Mind the Gap – Gapminder

I can’t stop looking at and playing with this website: Gapminder. It’s really amazing. It gives you, at just a glimpse pretty much every kind of socio-economic and environmental data (and then some…I just spent some time looking at livestock statistics…not sure where they fit in to those two categories) imaginable at local, national, and global levels over time with one of the best graphical means to tell a story: the bubble chart. Bubble charts rock. Three parameters, one graph, a TON of information. Gapminder, through software called Trendalyzer, has done the unthinkable and improved upon the static bubble chart by representing it in time series. Gapminders aim is to promote a fact-based world view through increased use and understanding of freely accessible public statistics. 

In the world of the techno-nerd, Gapminder is old news (the foundation has been around since 2005), but I just came across it again recently and was reminded of its awesomeness.

Gapminder accepts data based on a specific set of requirements, one of these being that the time period the information is collected over is at least 10 years. One of my goals is to start contributing data to Gapminder. Starting this year, Nuru is gathering data in rural, remote, extremely poor regions of the world. We have a five-year planned exit strategy in each of our communities, but if we ask the local community members who are managing the work that Nuru starts to continue gathering data after Nuru exits a community, or if we go back to communities we’ve exited to gather data once a year, we’ll be able to contribute to Gapminder in ten years. This way we’ll make it so that more than just four countries can be analyzed on a regional level, and we’ll be contributing to greater knowledge about the state of the world and the gaps between those who have and those who don’t.

That little tidbit aside, we are nearing our visit to Africa faster than I can believe! Myself and my Senior Research Officer, Stephanie, along with our two evaluators, Sarah (Bain Consulting) and Crystal (Choice Humanitarian) are getting on a plane in less than a month and making the trek to Kuria to start our evaluation. The evaluators’ schedule while we’re there is absolutely jam-packed with interviews, focus groups, other sorts of data gathering, and analysis of the data they gather. Stephanie’s purpose will be to facilitate all that work, and mine to supervise. I must admit I am nervous. This is a REALLY big deal for Nuru.

The purpose of Sarah and Crystal’s efforts will be twofold: to assess the poverty level of Kuria using the metrics system we have developed and to assess our metrics system itself. As far as the first half of their mission, I’m not too nervous about that. I know that the community’s state of existence has improved since we gathered our baseline data early this year and last Fall. It’s the second half that makes me nervous. I know already that our system is not perfect. I have to get past my urge to feel personally connected to this list of 189 Metrics because of the hand I had in developing and refining them this year, and remember that change, in the form of improvement, is vital for us! The system MUST be evaluated in order to be improved, and I know that Sarah and Crystal won’t hold back in evaluating it.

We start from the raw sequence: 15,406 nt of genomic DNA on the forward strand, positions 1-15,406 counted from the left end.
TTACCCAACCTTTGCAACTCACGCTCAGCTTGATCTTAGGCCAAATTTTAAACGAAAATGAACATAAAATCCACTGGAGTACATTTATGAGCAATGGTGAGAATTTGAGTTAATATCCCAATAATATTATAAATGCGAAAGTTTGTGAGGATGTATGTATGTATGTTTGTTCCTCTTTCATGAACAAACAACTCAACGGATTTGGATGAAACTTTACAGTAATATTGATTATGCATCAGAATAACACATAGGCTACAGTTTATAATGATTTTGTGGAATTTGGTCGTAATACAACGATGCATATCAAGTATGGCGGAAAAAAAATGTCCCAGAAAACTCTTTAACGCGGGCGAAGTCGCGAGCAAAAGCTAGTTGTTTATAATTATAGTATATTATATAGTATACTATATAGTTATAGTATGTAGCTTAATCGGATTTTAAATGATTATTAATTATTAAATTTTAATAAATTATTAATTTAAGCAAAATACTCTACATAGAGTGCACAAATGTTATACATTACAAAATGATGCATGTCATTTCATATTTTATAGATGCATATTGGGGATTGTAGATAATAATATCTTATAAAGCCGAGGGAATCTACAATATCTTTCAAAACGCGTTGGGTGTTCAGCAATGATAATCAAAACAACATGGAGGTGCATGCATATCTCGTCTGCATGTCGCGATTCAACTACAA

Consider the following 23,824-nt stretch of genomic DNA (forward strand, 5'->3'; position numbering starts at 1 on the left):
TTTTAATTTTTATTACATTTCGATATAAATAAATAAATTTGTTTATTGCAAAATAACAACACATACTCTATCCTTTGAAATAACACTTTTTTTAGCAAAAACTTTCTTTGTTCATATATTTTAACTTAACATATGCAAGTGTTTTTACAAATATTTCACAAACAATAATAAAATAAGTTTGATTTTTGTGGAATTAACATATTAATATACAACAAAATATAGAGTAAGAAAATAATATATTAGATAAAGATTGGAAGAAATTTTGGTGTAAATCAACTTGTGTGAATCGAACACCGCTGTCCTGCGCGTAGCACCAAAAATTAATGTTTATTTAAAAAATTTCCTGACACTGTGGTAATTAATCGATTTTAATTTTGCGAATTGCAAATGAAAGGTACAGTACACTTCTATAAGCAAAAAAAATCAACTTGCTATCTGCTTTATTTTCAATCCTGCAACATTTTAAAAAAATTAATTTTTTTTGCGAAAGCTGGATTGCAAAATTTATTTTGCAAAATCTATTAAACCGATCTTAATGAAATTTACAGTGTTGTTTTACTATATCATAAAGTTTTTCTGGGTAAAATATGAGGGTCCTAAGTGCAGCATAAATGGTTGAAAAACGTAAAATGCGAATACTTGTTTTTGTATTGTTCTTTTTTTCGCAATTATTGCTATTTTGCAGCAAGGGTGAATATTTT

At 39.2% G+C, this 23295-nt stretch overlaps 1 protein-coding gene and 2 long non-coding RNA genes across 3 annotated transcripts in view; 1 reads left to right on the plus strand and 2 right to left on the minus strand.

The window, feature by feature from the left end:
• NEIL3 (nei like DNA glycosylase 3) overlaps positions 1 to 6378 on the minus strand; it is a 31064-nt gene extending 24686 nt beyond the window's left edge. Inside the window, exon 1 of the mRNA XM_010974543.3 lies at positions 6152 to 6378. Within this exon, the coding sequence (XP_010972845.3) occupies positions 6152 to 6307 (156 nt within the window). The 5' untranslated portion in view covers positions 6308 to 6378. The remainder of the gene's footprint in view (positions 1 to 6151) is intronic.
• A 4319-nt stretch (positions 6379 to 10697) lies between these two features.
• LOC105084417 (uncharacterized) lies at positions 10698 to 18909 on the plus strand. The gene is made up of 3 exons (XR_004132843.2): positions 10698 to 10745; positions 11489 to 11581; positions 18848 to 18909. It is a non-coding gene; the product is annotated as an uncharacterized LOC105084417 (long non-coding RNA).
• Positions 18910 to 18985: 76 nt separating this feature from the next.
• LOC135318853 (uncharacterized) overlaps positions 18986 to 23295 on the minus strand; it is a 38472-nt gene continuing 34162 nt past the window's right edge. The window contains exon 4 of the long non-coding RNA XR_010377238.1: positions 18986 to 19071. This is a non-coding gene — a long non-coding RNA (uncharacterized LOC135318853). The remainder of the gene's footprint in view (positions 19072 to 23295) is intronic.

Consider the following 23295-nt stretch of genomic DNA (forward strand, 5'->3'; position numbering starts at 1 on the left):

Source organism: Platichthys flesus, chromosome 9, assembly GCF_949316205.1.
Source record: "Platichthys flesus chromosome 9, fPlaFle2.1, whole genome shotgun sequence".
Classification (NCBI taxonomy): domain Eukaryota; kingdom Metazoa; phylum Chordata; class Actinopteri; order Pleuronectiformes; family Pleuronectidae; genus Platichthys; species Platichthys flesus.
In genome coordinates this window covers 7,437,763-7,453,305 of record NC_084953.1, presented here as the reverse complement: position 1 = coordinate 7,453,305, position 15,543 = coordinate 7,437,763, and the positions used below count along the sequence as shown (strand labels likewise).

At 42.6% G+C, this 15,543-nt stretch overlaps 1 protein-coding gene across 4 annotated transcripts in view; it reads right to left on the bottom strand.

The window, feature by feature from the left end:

Moving on to my third unrelated issue in this post, I need to get the word out about some work we’re doing on the Research Team in areas other than our system of Metrics. Our team is in charge of keeping Nuru on the cutting edge of work in extreme poverty alleviation. To THAT end, I manage a team of ridiculously great, talented, and generous volunteers. I know we here at Nuru tend to use language like that a lot, but please know that I DON’T typically. The volunteers who work for us do things for us that I would never have been willing to do back when I worked in other jobs or was a full-time student, as many of them are. They spend their free time digging up information about obscure topics like hypothecation in the developing world and mobile rapid detection HIV tests and writing up very comprehensive reports for our team in the field on such topics. I mention all this because next month we’re going to start trying to share some of their work on this forum through our Best Stuff Out There report. The BSOT, as we affectionately call it, is a list of the most interesting, discussion-worthy, and applicable published articles about anything in the field of poverty reduction that Matt Dodge (a volunteer), Stephanie Jayne, Aerie Changala produce monthly. Right now, we only share this document internally. Starting in the coming months, we will share it here on this forum for all to see and use, and we will include some Nuru-produced research projects! It is exciting.

Ok, that’s it for now. My next post will be from Africa, I think, so get ready!